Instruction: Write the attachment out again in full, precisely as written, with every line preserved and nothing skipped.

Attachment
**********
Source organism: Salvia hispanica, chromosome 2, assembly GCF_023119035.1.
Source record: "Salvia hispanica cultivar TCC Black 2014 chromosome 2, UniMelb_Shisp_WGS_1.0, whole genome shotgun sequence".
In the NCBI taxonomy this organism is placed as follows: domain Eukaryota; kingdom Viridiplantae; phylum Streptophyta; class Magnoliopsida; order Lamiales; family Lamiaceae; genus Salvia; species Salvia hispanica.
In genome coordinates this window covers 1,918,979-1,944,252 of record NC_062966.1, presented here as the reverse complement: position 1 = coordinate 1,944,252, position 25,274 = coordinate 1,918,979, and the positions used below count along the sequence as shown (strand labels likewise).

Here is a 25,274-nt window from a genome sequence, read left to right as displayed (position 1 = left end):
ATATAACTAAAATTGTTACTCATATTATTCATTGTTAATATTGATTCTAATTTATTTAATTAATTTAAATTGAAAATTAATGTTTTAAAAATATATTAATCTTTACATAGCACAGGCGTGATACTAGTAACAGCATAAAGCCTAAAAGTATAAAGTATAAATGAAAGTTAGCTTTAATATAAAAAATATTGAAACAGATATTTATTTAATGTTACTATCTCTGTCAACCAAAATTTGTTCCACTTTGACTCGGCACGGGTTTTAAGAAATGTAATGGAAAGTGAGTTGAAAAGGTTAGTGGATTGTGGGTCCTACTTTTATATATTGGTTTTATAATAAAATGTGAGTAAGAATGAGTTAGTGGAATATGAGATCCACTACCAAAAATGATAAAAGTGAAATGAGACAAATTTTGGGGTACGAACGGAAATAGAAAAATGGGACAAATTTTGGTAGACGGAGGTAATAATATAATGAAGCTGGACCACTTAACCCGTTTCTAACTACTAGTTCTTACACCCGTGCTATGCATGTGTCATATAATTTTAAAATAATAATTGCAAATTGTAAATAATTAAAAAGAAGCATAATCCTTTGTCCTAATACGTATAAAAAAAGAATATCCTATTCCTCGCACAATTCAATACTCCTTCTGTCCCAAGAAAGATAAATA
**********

Source organism: Salvia hispanica, chromosome 2, assembly GCF_023119035.1.
Source record: "Salvia hispanica cultivar TCC Black 2014 chromosome 2, UniMelb_Shisp_WGS_1.0, whole genome shotgun sequence".
In the NCBI taxonomy this organism is placed as follows: domain Eukaryota; kingdom Viridiplantae; phylum Streptophyta; class Magnoliopsida; order Lamiales; family Lamiaceae; genus Salvia; species Salvia hispanica.
In genome coordinates this window covers 1,918,979-1,944,252 of record NC_062966.1, presented here as the reverse complement: position 1 = coordinate 1,944,252, position 25,274 = coordinate 1,918,979, and the positions used below count along the sequence as shown (strand labels likewise).

Here is a 25,274-nt window from a genome sequence, read left to right as displayed (position 1 = left end):
ATATAACTAAAATTGTTACTCATATTATTCATTGTTAATATTGATTCTAATTTATTTAATTAATTTAAATTGAAAATTAATGTTTTAAAAATATATTAATCTTTACATAGCACAGGCGTGATACTAGTAACAGCATAAAGCCTAAAAGTATAAAGTATAAATGAAAGTTAGCTTTAATATAAAAAATATTGAAACAGATATTTATTTAATGTTACTATCTCTGTCAACCAAAATTTGTTCCACTTTGACTCGGCACGGGTTTTAAGAAATGTAATGGAAAGTGAGTTGAAAAGGTTAGTGGATTGTGGGTCCTACTTTTATATATTGGTTTTATAATAAAATGTGAGTAAGAATGAGTTAGTGGAATATGAGATCCACTACCAAAAATGATAAAAGTGAAATGAGACAAATTTTGGGGTACGAACGGAAATAGAAAAATGGGACAAATTTTGGTAGACGGAGGTAATAATATAATGAAGCTGGACCACTTAACCCGTTTCTAACTACTAGTTCTTACACCCGTGCTATGCATGTGTCATATAATTTTAAAATAATAATTGCAAATTGTAAATAATTAAAAAGAAGCATAATCCTTTGTCCTAATACGTATAAAAAAAGAATATCCTATTCCTCGCACAATTCAATACTCCTTCTGTCCCAAGAAAGATAAATA